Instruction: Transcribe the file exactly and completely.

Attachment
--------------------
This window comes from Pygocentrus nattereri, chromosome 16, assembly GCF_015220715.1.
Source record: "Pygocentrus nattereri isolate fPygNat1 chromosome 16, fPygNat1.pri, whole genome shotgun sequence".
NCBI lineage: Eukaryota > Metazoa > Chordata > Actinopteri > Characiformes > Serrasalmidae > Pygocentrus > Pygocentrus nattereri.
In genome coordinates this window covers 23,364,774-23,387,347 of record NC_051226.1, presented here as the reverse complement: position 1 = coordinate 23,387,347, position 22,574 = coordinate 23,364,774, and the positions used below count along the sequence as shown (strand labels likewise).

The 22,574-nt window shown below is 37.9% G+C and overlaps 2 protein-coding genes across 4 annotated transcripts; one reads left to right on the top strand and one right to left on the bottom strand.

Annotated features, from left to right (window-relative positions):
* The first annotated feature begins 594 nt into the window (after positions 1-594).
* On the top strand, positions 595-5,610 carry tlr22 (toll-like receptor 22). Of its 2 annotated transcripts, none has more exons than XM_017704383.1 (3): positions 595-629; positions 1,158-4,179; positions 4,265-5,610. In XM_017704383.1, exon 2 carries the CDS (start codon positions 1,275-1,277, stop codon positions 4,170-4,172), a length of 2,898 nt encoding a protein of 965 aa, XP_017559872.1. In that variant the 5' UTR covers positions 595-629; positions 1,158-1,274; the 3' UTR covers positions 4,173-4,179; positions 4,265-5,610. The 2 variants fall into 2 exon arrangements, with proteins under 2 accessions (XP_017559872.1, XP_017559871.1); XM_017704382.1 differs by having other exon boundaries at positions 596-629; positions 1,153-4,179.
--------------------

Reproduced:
This window comes from Pygocentrus nattereri, chromosome 16, assembly GCF_015220715.1.
Source record: "Pygocentrus nattereri isolate fPygNat1 chromosome 16, fPygNat1.pri, whole genome shotgun sequence".
NCBI lineage: Eukaryota > Metazoa > Chordata > Actinopteri > Characiformes > Serrasalmidae > Pygocentrus > Pygocentrus nattereri.
In genome coordinates this window covers 23,364,774-23,387,347 of record NC_051226.1, presented here as the reverse complement: position 1 = coordinate 23,387,347, position 22,574 = coordinate 23,364,774, and the positions used below count along the sequence as shown (strand labels likewise).

The 22,574-nt window shown below is 37.9% G+C and overlaps 2 protein-coding genes across 4 annotated transcripts; one reads left to right on the top strand and one right to left on the bottom strand.

Annotated features, from left to right (window-relative positions):
* The first annotated feature begins 594 nt into the window (after positions 1-594).
* On the top strand, positions 595-5,610 carry tlr22 (toll-like receptor 22). Of its 2 annotated transcripts, none has more exons than XM_017704383.1 (3): positions 595-629; positions 1,158-4,179; positions 4,265-5,610. In XM_017704383.1, exon 2 carries the CDS (start codon positions 1,275-1,277, stop codon positions 4,170-4,172), a length of 2,898 nt encoding a protein of 965 aa, XP_017559872.1. In that variant the 5' UTR covers positions 595-629; positions 1,158-1,274; the 3' UTR covers positions 4,173-4,179; positions 4,265-5,610. The 2 variants fall into 2 exon arrangements, with proteins under 2 accessions (XP_017559872.1, XP_017559871.1); XM_017704382.1 differs by having other exon boundaries at positions 596-629; positions 1,153-4,179.